Heating Polycarbonate Plastic Bottles Releases Harmful Chemical

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Home => Product Alerts => Heating Polycarbonate Plastic Bottles Releases Harmful Chemical

Heating Polycarbonate Plastic Bottles Releases Harmful Chemical

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Do you have any or have you had any Polycarbonate Plastic Bottles?

Have you ever filled them with boiling water, tea or coffee, or have you ever heated them up in a microwave, like warming up the formula in baby bottles?

The scientists at the University of Cincinnati found that when new and used polycarbonate drinking bottles were filled with boiling water, they can release a potentially harmful chemical, Bisphenol A (BPA), 55 times faster than normal.

"I'm not recommending for myself or others to throw their hot tea in these bottles or throw them in a microwave to make hot cocoa before they go skiing." - pointed out Scott Belcher, the study senior and an associate professor of pharmacology at the University of Cincinnati.

Bisphenol A (BPA) is found in the plastics that make up reusable water bottles, coffee mugs, baby bottles, food containers, water pipes and other food and drink products. It acts as an environmental estrogen and can disrupt the function of the endocrine system (the system of glands that produce endocrine secretions that help to control bodily metabolic activity).

Some retailers, including Canada's Mountain Equipment Co-op chain, have even stopped selling water bottles made from polycarbonate plastic until a review of BPA's safety in humans is completed by Health Canada.

The fear has been that exposure to BPA can cause birth defects and developmental problems. In addition, exposure to BPA has been blamed for a variety of other problems, including cancer, diabetes, obesity and attention-deficit disorder.

The exposure to BPA can occur through direct contact or by consuming food or drink that has been in contact with material containing BPA, which BPA has leaked into.

While its effects are far from well-studied in humans, primarily because the chemical is so ever-present in daily life, there are even concerns that BPA could contribute to some breast and prostate cancers as well as infertility in people.

In 2007, an expert panel convened by the U.S. Center for the Evaluation of Risks to Human Reproduction (CERHR) concluded that exposure to BPA presents some risk to development and reproduction, although it's unclear at what level that harm begins to occur.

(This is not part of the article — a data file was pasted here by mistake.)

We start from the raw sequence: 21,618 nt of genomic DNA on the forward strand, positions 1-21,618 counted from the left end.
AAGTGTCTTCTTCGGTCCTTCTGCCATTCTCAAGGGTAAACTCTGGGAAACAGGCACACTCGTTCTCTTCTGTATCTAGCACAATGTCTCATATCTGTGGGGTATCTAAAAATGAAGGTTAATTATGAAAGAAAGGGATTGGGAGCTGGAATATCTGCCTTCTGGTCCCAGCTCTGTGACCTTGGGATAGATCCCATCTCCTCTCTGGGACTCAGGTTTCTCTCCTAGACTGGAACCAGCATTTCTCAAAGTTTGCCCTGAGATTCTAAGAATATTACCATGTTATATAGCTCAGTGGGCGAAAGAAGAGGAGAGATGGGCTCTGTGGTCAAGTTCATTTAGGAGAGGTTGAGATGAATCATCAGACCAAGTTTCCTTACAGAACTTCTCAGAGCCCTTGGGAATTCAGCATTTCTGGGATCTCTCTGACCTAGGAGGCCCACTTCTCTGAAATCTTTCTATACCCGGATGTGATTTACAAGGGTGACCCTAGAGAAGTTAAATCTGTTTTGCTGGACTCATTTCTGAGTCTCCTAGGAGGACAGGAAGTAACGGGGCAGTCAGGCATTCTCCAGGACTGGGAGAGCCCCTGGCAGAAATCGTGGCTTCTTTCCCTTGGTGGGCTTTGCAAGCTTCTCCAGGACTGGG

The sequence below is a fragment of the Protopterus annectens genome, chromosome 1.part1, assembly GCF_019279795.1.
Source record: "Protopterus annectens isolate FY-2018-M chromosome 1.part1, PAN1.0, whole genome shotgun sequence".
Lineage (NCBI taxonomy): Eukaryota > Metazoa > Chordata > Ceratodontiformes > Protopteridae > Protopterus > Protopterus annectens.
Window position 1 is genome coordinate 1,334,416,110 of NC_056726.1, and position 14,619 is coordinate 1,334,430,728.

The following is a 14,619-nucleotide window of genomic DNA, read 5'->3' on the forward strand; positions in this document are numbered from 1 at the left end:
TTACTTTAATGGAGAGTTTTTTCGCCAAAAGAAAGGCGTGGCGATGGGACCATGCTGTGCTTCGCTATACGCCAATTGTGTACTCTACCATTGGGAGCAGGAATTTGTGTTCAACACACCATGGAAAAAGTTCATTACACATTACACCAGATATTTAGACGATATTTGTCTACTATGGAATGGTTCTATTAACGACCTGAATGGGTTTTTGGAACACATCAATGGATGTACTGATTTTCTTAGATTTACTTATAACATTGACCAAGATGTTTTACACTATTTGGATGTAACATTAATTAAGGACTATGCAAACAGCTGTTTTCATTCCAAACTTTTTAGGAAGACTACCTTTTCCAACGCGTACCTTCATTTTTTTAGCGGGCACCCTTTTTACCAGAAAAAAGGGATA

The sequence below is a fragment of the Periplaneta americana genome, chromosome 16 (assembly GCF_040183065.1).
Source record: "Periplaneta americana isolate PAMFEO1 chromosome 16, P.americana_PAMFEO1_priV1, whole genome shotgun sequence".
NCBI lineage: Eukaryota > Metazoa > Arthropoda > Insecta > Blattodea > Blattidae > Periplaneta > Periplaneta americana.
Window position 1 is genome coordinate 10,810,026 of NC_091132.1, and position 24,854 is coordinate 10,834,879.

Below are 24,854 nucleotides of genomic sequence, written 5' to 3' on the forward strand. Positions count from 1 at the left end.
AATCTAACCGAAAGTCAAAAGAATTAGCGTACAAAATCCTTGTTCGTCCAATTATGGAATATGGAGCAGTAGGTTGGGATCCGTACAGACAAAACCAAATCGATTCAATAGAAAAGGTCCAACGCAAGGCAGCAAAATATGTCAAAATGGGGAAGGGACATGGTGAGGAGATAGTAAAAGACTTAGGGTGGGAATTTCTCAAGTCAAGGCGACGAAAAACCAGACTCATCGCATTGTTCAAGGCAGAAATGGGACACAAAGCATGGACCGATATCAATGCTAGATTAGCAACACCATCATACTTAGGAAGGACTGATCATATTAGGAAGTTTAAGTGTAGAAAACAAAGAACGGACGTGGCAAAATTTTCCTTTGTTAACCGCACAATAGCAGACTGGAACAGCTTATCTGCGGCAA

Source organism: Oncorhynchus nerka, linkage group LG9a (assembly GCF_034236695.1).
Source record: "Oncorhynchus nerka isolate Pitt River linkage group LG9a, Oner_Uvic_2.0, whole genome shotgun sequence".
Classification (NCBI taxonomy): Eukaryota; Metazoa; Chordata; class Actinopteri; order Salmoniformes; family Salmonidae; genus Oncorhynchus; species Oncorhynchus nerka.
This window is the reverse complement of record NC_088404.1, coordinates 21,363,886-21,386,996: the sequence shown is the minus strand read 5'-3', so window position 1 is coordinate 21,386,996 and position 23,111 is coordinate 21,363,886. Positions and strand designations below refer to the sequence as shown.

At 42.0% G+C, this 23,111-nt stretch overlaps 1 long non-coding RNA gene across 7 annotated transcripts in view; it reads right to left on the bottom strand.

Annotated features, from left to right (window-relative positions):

"There isn't a real answer," said study senior author Scott Belcher. "There seems to be a current difference of opinion between the scientific research field and the folks doing risk assessment."

However, Kirby Donnelly, department head of environmental and occupational health at the Texas A&M School of Rural Public Health, said: "A lot of times, it comes down to dose and duration."

He added that the new finding was "not surprising" because it is a basic principle of chemistry that if a solvent is heated up, it will form a liquid solution, which it would migrate from the bottle into the water or food.

Previous studies had found that repeatedly scrubbing, washing and boiling polycarbonate baby bottles could cause them to release BPA.

"You could see that there are times when you would be putting hot liquids in these or boiling these or putting polycarbonate to these kinds of temperatures," Belcher said, noting that parents heat up plastic baby bottles and some people use water bottles for hot drinks.

So what should consumers make of the finding and what should they do?

"I still haven't got a good answer for this one," he said. "I can tell you what I've done. I've tried to eliminate polycarbonate as much as I can.

Perhaps you should do the same.

Which plastic products contain this polycarbonate chemical?

American Chemistry Council® (ACC) explains that polycarbonate is used in a wide variety of common products including digital media (e.g. CDs, DVDs), electronic equipment, automobiles, construction glazing, sports safety equipment and medical devices. The durability, shatter-resistance and heat-resistance of polycarbonate also make it an ideal choice for tableware as well as reusable bottles and food storage containers that can be conveniently used in the refrigerator and microwave.

So, any kind of reusable food plastic container or reusable plastic bottle that can be used in a microwave, does contain this polycarbonate chemical. If you have used it in a microwave or placed hot boiling food or liquid in it, you might have been exposed to BPA.


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